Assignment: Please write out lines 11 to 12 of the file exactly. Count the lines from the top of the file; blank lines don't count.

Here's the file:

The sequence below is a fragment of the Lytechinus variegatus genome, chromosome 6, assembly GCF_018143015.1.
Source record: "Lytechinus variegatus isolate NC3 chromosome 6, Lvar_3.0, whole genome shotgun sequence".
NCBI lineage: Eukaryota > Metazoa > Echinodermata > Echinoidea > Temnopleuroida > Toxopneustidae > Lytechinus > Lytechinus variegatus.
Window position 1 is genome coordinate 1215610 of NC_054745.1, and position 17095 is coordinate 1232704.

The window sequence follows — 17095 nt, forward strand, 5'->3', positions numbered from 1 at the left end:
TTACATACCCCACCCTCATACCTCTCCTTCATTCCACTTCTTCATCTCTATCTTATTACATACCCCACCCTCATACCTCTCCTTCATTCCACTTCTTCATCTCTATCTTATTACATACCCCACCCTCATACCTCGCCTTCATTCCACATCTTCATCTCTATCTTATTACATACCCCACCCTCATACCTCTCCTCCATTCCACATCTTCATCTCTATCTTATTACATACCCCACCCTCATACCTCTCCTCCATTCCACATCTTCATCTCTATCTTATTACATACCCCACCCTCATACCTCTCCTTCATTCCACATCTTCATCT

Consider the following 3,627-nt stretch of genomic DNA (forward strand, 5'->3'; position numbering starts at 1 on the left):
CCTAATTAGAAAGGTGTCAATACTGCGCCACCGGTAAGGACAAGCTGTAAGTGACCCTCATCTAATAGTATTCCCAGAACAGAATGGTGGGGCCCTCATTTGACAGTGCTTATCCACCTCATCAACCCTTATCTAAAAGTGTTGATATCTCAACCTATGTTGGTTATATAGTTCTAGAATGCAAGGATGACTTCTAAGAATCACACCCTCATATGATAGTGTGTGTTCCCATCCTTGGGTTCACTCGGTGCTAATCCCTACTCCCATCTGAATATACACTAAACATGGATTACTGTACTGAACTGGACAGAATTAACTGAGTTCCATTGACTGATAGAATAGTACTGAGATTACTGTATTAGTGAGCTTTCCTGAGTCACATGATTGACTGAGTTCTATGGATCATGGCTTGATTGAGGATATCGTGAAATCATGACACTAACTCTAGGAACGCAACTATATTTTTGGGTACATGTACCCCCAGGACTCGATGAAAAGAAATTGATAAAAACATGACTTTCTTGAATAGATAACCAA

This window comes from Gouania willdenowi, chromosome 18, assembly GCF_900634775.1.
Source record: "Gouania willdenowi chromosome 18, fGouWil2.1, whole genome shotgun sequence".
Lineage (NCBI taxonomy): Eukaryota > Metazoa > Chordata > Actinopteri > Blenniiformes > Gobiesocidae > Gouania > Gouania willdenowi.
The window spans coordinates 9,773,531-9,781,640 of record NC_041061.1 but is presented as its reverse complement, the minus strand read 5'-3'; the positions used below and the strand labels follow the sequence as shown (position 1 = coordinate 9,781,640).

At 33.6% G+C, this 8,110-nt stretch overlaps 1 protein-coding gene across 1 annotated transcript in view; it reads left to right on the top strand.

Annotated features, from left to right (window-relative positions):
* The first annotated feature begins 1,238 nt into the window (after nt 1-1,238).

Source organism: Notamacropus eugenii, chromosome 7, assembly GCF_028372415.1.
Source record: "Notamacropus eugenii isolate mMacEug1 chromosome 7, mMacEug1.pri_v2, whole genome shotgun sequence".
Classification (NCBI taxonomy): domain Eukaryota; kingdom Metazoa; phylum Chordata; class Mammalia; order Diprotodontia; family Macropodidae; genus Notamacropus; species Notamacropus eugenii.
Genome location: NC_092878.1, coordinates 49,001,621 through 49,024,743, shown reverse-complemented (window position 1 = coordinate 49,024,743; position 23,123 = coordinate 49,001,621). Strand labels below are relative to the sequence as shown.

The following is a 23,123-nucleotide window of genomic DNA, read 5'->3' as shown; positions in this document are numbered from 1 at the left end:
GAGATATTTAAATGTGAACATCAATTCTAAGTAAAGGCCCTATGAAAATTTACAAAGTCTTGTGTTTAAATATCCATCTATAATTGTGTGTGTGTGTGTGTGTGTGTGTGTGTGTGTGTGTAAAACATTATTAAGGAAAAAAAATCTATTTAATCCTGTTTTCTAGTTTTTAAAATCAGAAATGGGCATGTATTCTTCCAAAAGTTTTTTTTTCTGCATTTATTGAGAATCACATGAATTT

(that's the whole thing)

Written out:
Lineage (NCBI taxonomy): Eukaryota > Metazoa > Chordata > Actinopteri > Blenniiformes > Gobiesocidae > Gouania > Gouania willdenowi.
The window spans coordinates 9,773,531-9,781,640 of record NC_041061.1 but is presented as its reverse complement, the minus strand read 5'-3'; the positions used below and the strand labels follow the sequence as shown (position 1 = coordinate 9,781,640).